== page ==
Ford’s Answer To Chevy’s Tri-Five Packing an Ed Pink Built 427 Engine
It’s been called the Golden Era of automotive design, and this is especially true in the eyes of hot rodders everywhere. The Tri-Five era, 55-57, has achieved “favorable status” among hot rodders with the major Detroit OEMs. There can be no doubt about the Bowtie contribution, and what about the Buick and Olds of that era? But let’s not forget about Ford and their influence on the period, especially the ‘56 Ford Crown Victoria.
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We are going to look at one amazing effort on behalf of SoCal hot rodder Joe Gregorio. His ’56 Ford Crown Victoria built at Wheeler’s Speed Shop (Huntington Beach, California), under the care of owner Bryan Wheeler, is an amazing representation of what can be done with a Blue Oval from this period. Surprisingly the approach to this build was: We have a Ford 427 engine and it needs a home. Maybe not the conventional method to begin a project but a line we’ve heard plenty of times: “Have engine, need project.”
So, Joe finds himself with one of the Holy Grails of V8s and Wheeler is itching to build. The idea was something other than a Galaxy and smaller, but still a full frame car, and what pops up but this ’56 Ford Crown Victoria. We mentioned the SOHC Ford 427 V8 engine, referred to as a “cammer” as the starting point. But a little more on the cammer. Originally intended to be used in NASCAR racing it was outlawed because it was “too good.” But it did go on to have a great history in drag racing. You are looking at a two-valve, single-overhead cam conversion on the Ford FE V8 engine originally displacing 427 inches. Initially designed with cast-iron heads, aluminum versions would become available from the factory. What makes the SOHC (pronounced “sock”) V8 engine so cool, especially for Ford hot rods, is the unique head design and accompanying valve covers. Beneath all this distinction resides a roller chain cam drive–all 6-feet of timing chain! While there are inherent timing issues, the fact remains, it is one impressive motor and ideally suited for our world of “badass” hot rods.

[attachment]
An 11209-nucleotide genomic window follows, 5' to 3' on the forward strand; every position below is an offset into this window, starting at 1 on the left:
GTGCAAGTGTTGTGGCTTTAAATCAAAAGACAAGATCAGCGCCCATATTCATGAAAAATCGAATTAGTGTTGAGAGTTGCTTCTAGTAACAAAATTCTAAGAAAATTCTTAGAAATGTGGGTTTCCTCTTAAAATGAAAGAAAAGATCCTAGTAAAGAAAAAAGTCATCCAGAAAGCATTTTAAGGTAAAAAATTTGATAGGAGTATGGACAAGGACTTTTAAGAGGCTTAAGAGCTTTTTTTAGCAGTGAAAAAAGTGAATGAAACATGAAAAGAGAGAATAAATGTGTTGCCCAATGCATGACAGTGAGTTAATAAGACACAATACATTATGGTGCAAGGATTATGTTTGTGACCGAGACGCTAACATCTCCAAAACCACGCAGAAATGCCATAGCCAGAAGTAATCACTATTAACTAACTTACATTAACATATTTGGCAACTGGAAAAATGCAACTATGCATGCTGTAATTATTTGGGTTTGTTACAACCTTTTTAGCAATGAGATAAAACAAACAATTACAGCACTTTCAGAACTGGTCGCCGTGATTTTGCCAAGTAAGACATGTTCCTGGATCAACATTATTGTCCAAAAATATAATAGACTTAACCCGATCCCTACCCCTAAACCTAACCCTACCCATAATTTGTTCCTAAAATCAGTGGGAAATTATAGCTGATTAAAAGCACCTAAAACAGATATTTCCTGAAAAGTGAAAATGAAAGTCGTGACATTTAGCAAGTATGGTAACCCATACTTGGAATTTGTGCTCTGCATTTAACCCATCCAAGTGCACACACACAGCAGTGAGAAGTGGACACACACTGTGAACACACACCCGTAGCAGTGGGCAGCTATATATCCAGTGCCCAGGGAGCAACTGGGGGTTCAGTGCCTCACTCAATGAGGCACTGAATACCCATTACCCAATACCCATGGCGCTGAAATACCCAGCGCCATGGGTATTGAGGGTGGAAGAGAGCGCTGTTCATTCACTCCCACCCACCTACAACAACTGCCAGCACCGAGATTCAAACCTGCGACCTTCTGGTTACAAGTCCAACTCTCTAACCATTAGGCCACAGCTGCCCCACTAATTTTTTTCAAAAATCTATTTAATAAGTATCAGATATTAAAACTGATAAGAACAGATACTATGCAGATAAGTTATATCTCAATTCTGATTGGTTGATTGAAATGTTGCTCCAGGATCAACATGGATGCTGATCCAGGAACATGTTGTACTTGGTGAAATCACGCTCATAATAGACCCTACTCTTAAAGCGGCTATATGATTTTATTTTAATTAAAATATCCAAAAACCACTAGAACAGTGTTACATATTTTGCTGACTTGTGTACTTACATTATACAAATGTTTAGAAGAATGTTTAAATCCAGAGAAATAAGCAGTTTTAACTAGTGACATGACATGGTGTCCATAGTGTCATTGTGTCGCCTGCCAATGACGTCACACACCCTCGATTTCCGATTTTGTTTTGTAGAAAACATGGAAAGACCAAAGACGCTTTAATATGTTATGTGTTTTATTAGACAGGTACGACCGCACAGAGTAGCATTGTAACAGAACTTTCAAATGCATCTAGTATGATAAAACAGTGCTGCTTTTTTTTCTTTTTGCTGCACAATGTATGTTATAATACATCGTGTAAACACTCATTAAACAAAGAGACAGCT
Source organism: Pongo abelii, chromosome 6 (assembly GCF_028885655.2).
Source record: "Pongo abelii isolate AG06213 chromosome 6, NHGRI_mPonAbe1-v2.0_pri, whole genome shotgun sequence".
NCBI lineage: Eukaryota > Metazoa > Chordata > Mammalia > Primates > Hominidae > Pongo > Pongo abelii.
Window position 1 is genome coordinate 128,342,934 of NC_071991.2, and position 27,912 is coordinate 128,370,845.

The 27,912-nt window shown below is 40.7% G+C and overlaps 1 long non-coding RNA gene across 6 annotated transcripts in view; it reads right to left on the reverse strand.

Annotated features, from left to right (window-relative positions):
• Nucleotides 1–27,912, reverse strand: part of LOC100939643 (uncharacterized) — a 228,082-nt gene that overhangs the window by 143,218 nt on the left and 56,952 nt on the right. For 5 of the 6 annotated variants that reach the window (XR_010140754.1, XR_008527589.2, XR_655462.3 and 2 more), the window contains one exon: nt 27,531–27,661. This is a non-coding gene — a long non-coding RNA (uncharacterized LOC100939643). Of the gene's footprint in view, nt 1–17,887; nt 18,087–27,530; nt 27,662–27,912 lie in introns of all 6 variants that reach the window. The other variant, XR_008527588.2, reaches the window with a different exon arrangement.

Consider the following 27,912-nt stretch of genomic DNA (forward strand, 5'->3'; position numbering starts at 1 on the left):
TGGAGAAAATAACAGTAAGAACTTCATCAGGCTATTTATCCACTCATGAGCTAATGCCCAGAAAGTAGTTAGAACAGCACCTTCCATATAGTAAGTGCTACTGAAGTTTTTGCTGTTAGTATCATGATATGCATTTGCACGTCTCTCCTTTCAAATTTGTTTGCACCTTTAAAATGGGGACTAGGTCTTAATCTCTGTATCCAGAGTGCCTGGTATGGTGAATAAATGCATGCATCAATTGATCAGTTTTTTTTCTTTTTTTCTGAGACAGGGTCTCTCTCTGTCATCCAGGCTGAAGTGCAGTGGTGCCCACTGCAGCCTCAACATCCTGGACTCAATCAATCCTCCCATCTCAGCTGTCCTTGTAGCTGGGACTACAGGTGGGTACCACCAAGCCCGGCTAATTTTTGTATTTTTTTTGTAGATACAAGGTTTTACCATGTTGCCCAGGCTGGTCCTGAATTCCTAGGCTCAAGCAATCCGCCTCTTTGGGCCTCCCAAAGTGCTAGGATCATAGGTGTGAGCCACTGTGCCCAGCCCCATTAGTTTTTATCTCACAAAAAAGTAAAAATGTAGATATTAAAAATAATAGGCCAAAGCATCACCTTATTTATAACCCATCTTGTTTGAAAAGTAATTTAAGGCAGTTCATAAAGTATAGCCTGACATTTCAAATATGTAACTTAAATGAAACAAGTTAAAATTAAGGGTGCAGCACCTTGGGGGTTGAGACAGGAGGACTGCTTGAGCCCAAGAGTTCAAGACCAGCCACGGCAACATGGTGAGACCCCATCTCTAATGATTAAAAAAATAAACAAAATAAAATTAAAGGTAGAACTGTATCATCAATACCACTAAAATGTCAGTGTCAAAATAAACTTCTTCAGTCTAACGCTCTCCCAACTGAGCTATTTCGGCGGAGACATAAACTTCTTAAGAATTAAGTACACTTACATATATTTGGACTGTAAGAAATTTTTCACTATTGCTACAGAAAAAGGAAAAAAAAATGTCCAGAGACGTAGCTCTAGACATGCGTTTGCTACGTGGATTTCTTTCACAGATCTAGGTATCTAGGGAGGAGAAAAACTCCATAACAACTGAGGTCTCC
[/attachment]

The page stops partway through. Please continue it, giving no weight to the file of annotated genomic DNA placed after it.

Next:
The cammer that you see before is based on a fresh Robert Pond Motorsports aluminum block and complementing heads. The famous Ed Pink Racing Engines shop built the 700-plus horsepower motor. If this isn’t impressive enough, how about those unique valve covers followed by a throttle body from Borla Induction System. The fuel system is based on ITBs (individual throttle bodies), which create the one runner per cylinder induction all sitting on a Borla intake. It uses 58mm throttles and can be tuned for cold starts to maintain street driveable characteristics. The good-looking custom air cleaners and stacks were dialed up by EVOD Industries. Feeding the “beast” is a ’15 GM ZL1 fuel pump with a VaporWorx controller. The electronics are handled by the proven Holley Dominator ECU functioning through a custom distributor-less ignition system that features “stock” plug wires working through LS coil packs. The standard fare these days is a serpentine belt system and this one is a custom-made component through the efforts of Wheeler’s Speed Shop and EVOD Industries. Getting the spent gasses out of this cammer is a Wheeler’s custom exhaust system. The stainless steel exhaust system features 2-inch headers that dump into the 2-3/4-inch exhaust tubing, which eventually runs through a pair of Borla exhausts.